Takeda Phar­ma­ceu­ti­cal looks out­side Asia for a cure to its blues

Bloomberg Businessweek (North America) - - Contents -

The middle is a tough place to be.”

At a Pizza Hut in Lan­tana, Texas, one of the restau­rants where the re­brand­ing is on trial, the in­te­rior has a mod­ern look: pen­dant-style in­dus­trial lights and ex­posed rock on the walls. Rather than sit­ting down and wait­ing to place their or­der, din­ers can pick what they want at the counter and watch their food be­ing as­sem­bled. New ovens can cook a pizza at 575F in just three min­utes. The reg­u­lar cook time at lower tem­per­a­tures, used dur­ing less­busy hours, is six and a half min­utes. “Our goal is to have restau­rants that are easy to op­er­ate, ac­ces­si­ble, and invit­ing,” says David Gibbs, chief ex­ec­u­tive of­fi­cer of the chain. “The new con­cept is de­signed for speed.”

An ad­di­tional 1,000 of the speedy ovens will be rolled out na­tion­wide this year. The eatery in Lan­tana, says Gen­eral Man­ager Terri Smith, is draw­ing crowds at lunchtime, when 90 per­cent of cus­tomers are order­ing a new dis­counted $5 lunch spe­cial: a 9-inch three-top­ping pizza and a drink. The ex­tra speed makes a dif­fer­ence “when peo­ple have 30-minute lunch breaks,” she says. Din­ers like the open kitchen, which lets them watch the cooks take the dough out of a cooler, top it, bake it, and slice it. “They can see it from start to fin­ish,” Smith says.

Still, some of Pizza Hut’s ri­vals are ahead of that curve. They’ve also been more in­no­va­tive with in­gre­di­ents. Pie Five Pizza prom­ises its dough and mari­nara sauce are made fresh in restau­rants each day; Blaze has a ve­gan cheese op­tion and al­ready cooks its pies in three min­utes. All­nat­u­ral ba­con and whole-wheat crusts are on the menu at Pieol­ogy Pizze­ria, where sales more than dou­bled last year, Tech­nomic says.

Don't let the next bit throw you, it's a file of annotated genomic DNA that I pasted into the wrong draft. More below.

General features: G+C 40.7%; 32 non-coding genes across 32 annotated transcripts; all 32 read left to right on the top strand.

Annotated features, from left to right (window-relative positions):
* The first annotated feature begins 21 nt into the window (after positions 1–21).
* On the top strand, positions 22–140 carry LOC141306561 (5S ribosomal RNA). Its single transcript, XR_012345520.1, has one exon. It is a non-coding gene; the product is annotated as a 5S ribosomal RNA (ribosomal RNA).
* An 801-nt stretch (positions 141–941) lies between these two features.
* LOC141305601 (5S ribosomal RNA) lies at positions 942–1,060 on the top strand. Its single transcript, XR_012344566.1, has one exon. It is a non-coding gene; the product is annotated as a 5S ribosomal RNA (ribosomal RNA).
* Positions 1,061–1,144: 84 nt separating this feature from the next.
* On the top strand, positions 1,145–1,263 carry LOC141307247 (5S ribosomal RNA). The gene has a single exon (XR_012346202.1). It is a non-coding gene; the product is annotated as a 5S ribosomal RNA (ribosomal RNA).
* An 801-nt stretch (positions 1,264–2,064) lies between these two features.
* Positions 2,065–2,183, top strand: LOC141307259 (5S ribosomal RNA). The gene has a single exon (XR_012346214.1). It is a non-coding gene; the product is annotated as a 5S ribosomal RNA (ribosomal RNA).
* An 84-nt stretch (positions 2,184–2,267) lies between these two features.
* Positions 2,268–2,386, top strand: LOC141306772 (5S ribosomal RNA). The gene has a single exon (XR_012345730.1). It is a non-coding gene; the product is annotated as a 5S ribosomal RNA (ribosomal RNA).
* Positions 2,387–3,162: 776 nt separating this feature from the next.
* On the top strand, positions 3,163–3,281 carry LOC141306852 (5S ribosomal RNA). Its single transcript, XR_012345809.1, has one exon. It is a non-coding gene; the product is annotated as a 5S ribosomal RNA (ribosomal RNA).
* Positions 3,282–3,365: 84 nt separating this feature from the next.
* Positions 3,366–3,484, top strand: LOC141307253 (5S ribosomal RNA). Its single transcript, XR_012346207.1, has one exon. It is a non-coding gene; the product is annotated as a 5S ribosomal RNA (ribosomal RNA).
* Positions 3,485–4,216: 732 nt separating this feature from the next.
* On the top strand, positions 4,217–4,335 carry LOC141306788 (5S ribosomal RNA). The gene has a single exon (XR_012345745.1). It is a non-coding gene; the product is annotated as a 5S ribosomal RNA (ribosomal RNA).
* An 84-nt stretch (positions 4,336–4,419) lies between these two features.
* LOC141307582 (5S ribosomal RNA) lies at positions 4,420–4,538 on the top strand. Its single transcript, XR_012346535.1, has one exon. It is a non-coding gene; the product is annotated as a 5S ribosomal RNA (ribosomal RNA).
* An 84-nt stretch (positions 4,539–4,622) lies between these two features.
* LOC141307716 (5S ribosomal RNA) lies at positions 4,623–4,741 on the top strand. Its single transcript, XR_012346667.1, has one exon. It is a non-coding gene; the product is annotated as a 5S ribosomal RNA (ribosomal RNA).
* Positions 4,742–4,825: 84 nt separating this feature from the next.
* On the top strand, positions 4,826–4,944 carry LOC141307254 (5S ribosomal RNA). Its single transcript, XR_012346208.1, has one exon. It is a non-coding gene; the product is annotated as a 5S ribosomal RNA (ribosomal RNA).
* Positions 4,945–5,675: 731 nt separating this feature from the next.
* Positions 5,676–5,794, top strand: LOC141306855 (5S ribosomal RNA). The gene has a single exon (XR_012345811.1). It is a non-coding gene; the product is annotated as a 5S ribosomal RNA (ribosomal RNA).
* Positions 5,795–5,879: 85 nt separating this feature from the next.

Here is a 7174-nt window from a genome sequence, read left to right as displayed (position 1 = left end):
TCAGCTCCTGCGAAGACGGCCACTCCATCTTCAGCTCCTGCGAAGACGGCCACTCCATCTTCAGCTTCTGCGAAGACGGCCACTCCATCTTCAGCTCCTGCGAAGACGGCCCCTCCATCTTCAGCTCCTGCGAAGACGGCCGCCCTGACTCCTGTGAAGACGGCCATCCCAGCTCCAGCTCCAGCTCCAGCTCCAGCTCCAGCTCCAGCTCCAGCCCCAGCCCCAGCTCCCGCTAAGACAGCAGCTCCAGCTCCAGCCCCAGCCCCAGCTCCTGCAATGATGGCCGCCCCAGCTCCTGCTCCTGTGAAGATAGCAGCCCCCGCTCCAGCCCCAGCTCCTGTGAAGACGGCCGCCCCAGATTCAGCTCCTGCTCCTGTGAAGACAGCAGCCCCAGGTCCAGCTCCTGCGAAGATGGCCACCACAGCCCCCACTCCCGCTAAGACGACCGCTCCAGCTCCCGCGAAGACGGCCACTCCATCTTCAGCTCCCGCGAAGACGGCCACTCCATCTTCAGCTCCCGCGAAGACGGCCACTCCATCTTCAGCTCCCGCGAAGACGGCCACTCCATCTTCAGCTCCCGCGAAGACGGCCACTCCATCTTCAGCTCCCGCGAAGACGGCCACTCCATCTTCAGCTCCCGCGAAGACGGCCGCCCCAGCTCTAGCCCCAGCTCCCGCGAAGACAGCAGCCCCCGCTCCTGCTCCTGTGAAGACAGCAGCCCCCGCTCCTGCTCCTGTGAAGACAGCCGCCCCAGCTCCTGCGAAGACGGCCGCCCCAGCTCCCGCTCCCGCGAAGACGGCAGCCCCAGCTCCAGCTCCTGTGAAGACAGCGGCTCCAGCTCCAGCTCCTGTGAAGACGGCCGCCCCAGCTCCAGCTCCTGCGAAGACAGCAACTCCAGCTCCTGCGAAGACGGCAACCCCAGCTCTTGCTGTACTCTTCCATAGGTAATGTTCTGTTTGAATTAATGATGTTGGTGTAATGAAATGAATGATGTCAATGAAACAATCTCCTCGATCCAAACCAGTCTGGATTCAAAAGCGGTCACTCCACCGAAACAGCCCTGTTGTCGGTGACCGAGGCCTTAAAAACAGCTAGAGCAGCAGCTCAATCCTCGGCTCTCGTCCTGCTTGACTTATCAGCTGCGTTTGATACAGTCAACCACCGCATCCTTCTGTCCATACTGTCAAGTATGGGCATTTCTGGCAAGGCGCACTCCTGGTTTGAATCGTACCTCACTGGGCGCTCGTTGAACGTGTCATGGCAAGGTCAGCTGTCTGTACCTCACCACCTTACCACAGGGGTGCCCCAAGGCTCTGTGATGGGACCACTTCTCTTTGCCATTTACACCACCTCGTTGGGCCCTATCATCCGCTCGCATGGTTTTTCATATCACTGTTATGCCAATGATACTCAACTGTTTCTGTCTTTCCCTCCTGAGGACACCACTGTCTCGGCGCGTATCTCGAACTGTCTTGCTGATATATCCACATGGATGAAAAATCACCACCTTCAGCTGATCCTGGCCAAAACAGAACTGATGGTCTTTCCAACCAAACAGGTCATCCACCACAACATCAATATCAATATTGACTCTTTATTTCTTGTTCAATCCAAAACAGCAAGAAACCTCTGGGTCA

Pizza Hut has seen plenty of com­peti­tors rise and fall since its found­ing in 1958, when two brothers bor­rowed $600 from their mother to open a pizze­ria in Wi­chita. By 1971 it was the world’s No. 1 pizza chain; it still is, but Domino’s is clos­ing the gap in the U.S. That ri­val’s sales reached $4.1 bil­lion in 2014, more than half com­ing from dig­i­tal or­ders, ac­cord­ing to Tech­nomic, while Pizza Hut’s U.S. sales de­clined 3.5 per­cent, to $5.5 bil­lion.

“They’ve strug­gled. You can see it in the num­bers,” says Jack Russo, an an­a­lyst at Ed­ward Jones. “Domino’s has done a pretty good job.” Mean­while, fast-ca­sual ri­vals have an eas­ier time charg­ing more for their fare. Cus­tomers might be will­ing to loosen their purse strings oc­ca­sion­ally—but not at Pizza Hut, he says. “I think they’re go­ing to do it more at a Pan­era Bread.” �Les­lie Pat­ton

-3.5% The bot­tom line To woo din­ers, Pizza Hut is shak­ing up its order­ing process and in­stalling ovens that cook pies in just three min­utes.

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